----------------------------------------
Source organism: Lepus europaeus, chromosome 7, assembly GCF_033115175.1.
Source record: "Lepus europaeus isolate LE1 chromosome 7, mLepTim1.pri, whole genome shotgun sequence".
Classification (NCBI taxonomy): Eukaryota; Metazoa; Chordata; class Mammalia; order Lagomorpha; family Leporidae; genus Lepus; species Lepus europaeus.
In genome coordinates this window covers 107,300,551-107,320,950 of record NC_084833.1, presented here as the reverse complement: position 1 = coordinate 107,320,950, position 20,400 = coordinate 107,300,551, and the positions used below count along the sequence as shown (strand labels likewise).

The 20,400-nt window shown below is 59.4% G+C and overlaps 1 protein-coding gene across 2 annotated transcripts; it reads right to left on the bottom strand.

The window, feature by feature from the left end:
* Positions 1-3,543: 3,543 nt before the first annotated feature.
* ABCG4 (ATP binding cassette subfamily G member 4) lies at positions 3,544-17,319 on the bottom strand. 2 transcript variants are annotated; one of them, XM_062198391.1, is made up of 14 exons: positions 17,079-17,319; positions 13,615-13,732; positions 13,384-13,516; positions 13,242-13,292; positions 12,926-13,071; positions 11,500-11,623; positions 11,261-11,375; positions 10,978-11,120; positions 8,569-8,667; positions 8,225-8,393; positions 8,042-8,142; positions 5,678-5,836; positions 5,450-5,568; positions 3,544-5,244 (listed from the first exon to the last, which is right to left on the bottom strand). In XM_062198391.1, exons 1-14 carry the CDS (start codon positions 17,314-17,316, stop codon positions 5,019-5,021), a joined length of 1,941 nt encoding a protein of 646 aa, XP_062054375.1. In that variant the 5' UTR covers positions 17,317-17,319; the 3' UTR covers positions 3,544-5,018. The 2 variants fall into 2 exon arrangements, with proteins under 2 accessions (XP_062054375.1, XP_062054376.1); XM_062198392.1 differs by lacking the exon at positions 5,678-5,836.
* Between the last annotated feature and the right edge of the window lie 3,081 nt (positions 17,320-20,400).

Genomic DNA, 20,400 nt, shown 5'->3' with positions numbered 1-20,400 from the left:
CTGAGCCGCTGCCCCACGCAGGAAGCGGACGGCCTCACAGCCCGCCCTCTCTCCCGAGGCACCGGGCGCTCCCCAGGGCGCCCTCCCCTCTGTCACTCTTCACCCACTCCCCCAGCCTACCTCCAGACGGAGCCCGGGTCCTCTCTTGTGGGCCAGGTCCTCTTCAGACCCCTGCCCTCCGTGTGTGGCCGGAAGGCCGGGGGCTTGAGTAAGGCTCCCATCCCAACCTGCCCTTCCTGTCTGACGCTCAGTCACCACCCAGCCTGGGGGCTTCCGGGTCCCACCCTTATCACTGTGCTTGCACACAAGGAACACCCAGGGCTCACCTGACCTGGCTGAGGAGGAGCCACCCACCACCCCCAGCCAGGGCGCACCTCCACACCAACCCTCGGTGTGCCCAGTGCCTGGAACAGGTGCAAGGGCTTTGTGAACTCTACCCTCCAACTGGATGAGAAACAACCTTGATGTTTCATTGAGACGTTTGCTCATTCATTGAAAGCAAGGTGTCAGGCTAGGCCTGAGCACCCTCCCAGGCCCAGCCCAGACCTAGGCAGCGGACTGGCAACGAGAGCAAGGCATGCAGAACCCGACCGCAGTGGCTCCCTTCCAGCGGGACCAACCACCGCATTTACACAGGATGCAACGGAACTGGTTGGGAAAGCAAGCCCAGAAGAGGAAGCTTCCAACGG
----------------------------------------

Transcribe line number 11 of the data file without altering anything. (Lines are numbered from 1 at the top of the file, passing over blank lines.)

CTGAGCCGCTGCCCCACGCAGGAAGCGGACGGCCTCACAGCCCGCCCTCTCTCCCGAGGCACCGGGCGCTCCCCAGGGCGCCCTCCCCTCTGTCACTCTTCACCCACTCCCCCAGCCTACCTCCAGACGGAGCCCGGGTCCTCTCTTGTGGGCCAGGTCCTCTTCAGACCCCTGCCCTCCGTGTGTGGCCGGAAGGCCGGGGGCTTGAGTAAGGCTCCCATCCCAACCTGCCCTTCCTGTCTGACGCTCAGTCACCACCCAGCCTGGGGGCTTCCGGGTCCCACCCTTATCACTGTGCTTGCACACAAGGAACACCCAGGGCTCACCTGACCTGGCTGAGGAGGAGCCACCCACCACCCCCAGCCAGGGCGCACCTCCACACCAACCCTCGGTGTGCCCAGTGCCTGGAACAGGTGCAAGGGCTTTGTGAACTCTACCCTCCAACTGGATGAGAAACAACCTTGATGTTTCATTGAGACGTTTGCTCATTCATTGAAAGCAAGGTGTCAGGCTAGGCCTGAGCACCCTCCCAGGCCCAGCCCAGACCTAGGCAGCGGACTGGCAACGAGAGCAAGGCATGCAGAACCCGACCGCAGTGGCTCCCTTCCAGCGGGACCAACCACCGCATTTACACAGGATGCAACGGAACTGGTTGGGAAAGCAAGCCCAGAAGAGGAAGCTTCCAACGG